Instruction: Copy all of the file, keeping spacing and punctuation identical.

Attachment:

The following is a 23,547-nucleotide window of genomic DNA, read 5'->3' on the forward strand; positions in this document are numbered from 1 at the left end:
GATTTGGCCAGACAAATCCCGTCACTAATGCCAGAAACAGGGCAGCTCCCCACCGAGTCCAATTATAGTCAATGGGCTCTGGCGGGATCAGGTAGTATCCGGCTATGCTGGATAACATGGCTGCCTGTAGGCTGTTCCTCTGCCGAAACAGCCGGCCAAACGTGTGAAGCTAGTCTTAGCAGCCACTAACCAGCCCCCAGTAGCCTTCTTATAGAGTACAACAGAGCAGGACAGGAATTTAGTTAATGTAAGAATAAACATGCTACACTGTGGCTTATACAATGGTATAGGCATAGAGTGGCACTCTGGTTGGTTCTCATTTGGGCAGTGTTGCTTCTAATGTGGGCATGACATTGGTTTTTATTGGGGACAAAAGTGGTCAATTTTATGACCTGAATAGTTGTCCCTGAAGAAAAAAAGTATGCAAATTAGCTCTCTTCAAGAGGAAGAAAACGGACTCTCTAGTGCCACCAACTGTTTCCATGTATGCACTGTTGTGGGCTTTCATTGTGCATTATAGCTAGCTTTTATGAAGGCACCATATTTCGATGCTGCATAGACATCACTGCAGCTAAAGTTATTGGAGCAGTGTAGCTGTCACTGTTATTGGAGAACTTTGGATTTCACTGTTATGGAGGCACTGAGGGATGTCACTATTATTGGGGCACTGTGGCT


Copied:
The following is a 23,547-nucleotide window of genomic DNA, read 5'->3' on the forward strand; positions in this document are numbered from 1 at the left end:
GATTTGGCCAGACAAATCCCGTCACTAATGCCAGAAACAGGGCAGCTCCCCACCGAGTCCAATTATAGTCAATGGGCTCTGGCGGGATCAGGTAGTATCCGGCTATGCTGGATAACATGGCTGCCTGTAGGCTGTTCCTCTGCCGAAACAGCCGGCCAAACGTGTGAAGCTAGTCTTAGCAGCCACTAACCAGCCCCCAGTAGCCTTCTTATAGAGTACAACAGAGCAGGACAGGAATTTAGTTAATGTAAGAATAAACATGCTACACTGTGGCTTATACAATGGTATAGGCATAGAGTGGCACTCTGGTTGGTTCTCATTTGGGCAGTGTTGCTTCTAATGTGGGCATGACATTGGTTTTTATTGGGGACAAAAGTGGTCAATTTTATGACCTGAATAGTTGTCCCTGAAGAAAAAAAGTATGCAAATTAGCTCTCTTCAAGAGGAAGAAAACGGACTCTCTAGTGCCACCAACTGTTTCCATGTATGCACTGTTGTGGGCTTTCATTGTGCATTATAGCTAGCTTTTATGAAGGCACCATATTTCGATGCTGCATAGACATCACTGCAGCTAAAGTTATTGGAGCAGTGTAGCTGTCACTGTTATTGGAGAACTTTGGATTTCACTGTTATGGAGGCACTGAGGGATGTCACTATTATTGGGGCACTGTGGCT